Intercepts

Don’t they know there’s a war going on?; Army out-politics the politicians; GIG goes EU By Light; Where’s DATS?; Bye-bye, AHLTA. Hello, FDA?

Don’t they know there’s a war going on?
That’s a question the military has asked the public lately. But this month, that question more narrowly targets 535 people on Capitol Hill.

As Federal Computer Week reported in its news pages last week, Congress recently took a couple of weeks off without passing an emergency supplemental appropriations bill. That forced the Defense Department to sharply cut spending on operations and maintenance. Those cuts are hitting the Army and Marines particularly hard.

The folks on the Hill did not seem in any particular rush to rectify this problem when they returned last week, preferring to spend much of their time dithering about with a constitutional amendment focused on who can marry whom in this country. Meanwhile, funding for the Joint Improvised Explosive Device Task Force, which addresses the single greatest cause of combat wounds in Iraq, languished in a conference committee on the emergency supplemental bill as members dickered over the amount of pork in the bill.

The Interceptor is sure they all were wearing their flag pins and, if asked, would mouth ardent support for the troops.

Thomas Paine had a few choice words for folks like that.

Army out-politics the politicians
The Army did not risk letting Congress skip town without anyone noticing how dilatory legislators were on passing the supplemental bill.

The service leaked a memo from Vice Chief of Staff Gen. Richard Cody that details the sharp cuts the service would have to endure to a wide range of contractors, associations and every publication we know of short of Garden Living.

This well-managed, sub rosa public relations campaign shows that, at least inside the Pentagon, the Army is a nimble, lightweight force that — in this bit of combat — ran rings around the Marines.

GIG goes EU By Light
The Interceptor is picking up strong signals that the Defense Information Systems Network Global Information Grid (GIG) now has seven fiber-optic Post Office Protocol (POP) e-mail servers in Europe, with the majority set up by By Light Professional IT Services, a company retired Army three-star Lt. Gen. Bob Donahue leads. It is operating under a task order on the DISN Global Services contract that Science Applications International Corp. holds.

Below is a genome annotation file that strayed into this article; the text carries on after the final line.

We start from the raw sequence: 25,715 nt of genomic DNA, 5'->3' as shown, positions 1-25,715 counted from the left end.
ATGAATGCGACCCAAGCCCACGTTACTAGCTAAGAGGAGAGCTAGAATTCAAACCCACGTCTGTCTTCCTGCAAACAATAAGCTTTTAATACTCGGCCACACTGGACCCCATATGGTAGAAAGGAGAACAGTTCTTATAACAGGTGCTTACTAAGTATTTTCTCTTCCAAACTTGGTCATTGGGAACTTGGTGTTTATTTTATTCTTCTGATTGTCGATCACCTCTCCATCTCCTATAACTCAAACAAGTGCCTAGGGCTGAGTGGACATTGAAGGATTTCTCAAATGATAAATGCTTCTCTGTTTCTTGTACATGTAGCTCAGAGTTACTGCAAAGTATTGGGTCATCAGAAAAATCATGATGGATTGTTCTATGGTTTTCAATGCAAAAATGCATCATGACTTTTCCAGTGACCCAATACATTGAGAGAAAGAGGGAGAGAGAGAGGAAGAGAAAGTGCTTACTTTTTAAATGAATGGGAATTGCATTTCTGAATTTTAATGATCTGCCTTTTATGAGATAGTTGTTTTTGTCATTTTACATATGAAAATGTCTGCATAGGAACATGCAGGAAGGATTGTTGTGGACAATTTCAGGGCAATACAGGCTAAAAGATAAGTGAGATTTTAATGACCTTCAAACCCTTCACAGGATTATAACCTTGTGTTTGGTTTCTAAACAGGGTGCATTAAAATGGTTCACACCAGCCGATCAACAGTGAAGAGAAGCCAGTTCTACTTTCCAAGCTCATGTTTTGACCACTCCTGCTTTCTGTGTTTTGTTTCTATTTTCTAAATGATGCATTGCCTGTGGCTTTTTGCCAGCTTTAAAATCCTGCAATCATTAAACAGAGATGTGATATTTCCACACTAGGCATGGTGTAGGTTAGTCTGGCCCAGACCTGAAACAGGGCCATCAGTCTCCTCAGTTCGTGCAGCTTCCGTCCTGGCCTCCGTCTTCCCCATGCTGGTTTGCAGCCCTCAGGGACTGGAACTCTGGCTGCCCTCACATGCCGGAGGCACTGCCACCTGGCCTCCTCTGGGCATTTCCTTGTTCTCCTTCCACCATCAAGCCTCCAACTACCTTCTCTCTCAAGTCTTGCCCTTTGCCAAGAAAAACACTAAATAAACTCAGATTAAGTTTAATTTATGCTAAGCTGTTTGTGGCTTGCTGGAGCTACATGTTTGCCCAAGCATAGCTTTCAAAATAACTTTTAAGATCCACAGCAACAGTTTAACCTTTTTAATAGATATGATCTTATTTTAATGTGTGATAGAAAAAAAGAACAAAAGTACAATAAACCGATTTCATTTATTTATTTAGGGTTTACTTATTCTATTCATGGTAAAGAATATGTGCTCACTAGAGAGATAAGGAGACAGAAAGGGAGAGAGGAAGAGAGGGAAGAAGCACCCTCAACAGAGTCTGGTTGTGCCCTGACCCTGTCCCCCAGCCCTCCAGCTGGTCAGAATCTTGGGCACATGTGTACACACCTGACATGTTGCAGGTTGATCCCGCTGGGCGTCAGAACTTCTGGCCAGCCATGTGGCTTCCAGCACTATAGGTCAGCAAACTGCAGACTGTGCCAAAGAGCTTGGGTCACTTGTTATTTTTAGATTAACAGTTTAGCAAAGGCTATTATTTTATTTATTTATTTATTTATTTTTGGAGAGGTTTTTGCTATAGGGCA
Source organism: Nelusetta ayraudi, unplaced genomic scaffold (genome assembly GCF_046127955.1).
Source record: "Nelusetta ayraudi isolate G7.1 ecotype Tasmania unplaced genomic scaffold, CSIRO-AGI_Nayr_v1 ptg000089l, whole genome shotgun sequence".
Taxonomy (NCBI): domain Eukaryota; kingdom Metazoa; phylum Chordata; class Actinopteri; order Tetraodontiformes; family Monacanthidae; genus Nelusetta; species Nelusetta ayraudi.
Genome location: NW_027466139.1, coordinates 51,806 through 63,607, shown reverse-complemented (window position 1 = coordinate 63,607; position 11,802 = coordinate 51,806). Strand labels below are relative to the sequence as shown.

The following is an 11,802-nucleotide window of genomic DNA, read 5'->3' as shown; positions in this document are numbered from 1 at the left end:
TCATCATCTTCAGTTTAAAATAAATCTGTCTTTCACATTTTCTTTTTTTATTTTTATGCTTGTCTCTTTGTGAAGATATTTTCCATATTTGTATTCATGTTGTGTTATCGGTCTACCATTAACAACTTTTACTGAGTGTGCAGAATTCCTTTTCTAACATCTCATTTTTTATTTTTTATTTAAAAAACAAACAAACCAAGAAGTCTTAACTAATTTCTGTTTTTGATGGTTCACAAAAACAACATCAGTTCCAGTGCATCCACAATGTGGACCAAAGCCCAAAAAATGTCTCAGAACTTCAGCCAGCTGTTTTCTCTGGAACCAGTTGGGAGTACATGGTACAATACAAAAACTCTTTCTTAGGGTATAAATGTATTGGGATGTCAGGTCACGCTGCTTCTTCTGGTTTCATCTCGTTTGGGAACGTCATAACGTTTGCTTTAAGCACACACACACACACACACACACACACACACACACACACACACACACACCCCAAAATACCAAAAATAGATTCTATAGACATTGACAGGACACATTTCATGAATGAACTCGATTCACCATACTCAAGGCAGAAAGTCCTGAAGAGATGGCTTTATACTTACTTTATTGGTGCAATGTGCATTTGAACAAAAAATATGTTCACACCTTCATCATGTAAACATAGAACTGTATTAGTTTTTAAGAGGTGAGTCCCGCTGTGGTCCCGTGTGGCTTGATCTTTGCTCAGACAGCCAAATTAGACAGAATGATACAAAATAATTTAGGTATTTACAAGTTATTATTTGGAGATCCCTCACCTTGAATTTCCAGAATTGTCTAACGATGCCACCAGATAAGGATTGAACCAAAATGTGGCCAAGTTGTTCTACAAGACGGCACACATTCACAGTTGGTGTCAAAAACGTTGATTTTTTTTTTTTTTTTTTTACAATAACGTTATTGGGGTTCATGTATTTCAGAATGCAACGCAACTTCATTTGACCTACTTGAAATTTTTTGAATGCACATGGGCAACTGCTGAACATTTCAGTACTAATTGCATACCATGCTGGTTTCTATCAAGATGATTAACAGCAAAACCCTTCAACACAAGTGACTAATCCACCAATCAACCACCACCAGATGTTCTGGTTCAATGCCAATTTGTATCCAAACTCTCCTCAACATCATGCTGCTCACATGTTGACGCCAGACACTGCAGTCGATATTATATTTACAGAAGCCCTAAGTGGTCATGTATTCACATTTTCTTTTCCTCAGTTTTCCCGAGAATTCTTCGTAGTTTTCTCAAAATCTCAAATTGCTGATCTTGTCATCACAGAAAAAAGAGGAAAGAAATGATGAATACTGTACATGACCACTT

I also hear that in the past year Donahue has been working on a plan to set up fiber-optic e-mail servers in the Middle East for the Central Command, and he is now dusting off that plan because the Centcom J6, Brig. Gen. Susan Lawrence, and the Defense Information Systems Agency are close to cementing plans for wideband fiber-optic networks for Centcom.

I hope DISA Director Lt. Gen. Charles Croom has some time to spare at the AFCEA TechNet International conference later this month to detail the GIG expansion for me.

Maybe we’ll also have time for the bonding the Interceptor missed at the DISA customer conference.

Where’s DATS?
Nowhere.

That’s the take from a couple of telecommunications insiders on the status of DISA’s DISN Access Transport Services (DATS) procurement of as many as 5,000 circuits to hook bases and other DOD facilities to the GIG.

DISA kicked off DATS a year ago, but no award is on the horizon. At one time, DATS had an estimated award ceiling of $3 billion.

I’m told DISA has been dragging this out for at least the past three months because the agency awarded AT&T a follow-on contract in March to its DISN contracts, and that vehicle will sufficiently handle any GIG extension circuit buys DISA needs to make in the near future.

The latest AT&T/DISA deal should be enshrined as the Harry Carr Memorial Lifetime DOD Contract. If this doesn’t make sense, your hair has not turned gray yet.

I hope Tony Montemarano, DISA’s director of information assurance/network operations, can shed some light on the status of DATS at AFCEA TechNet once I get done with his boss.

Bye-bye, AHLTA. Hello, FDA?
I’m picking up medium-strength signals that Dr. William Winkenwerder, assistant secretary of Defense for health affairs — the man who did away with CHCS-II as the acronym for the DOD electronic health records system and replaced it with AHLTA, which sounds like the name of a Korean subcompact car — has his eyes on a new job: commissioner of the Food and Drug Administration.

Because this is a rumor, don’t ask me what will become of Dr. Mark McClellan, the current FDA commissioner. Maybe he will take over at DOD.

Intercept something? Send it to bbrewin@fcw.com

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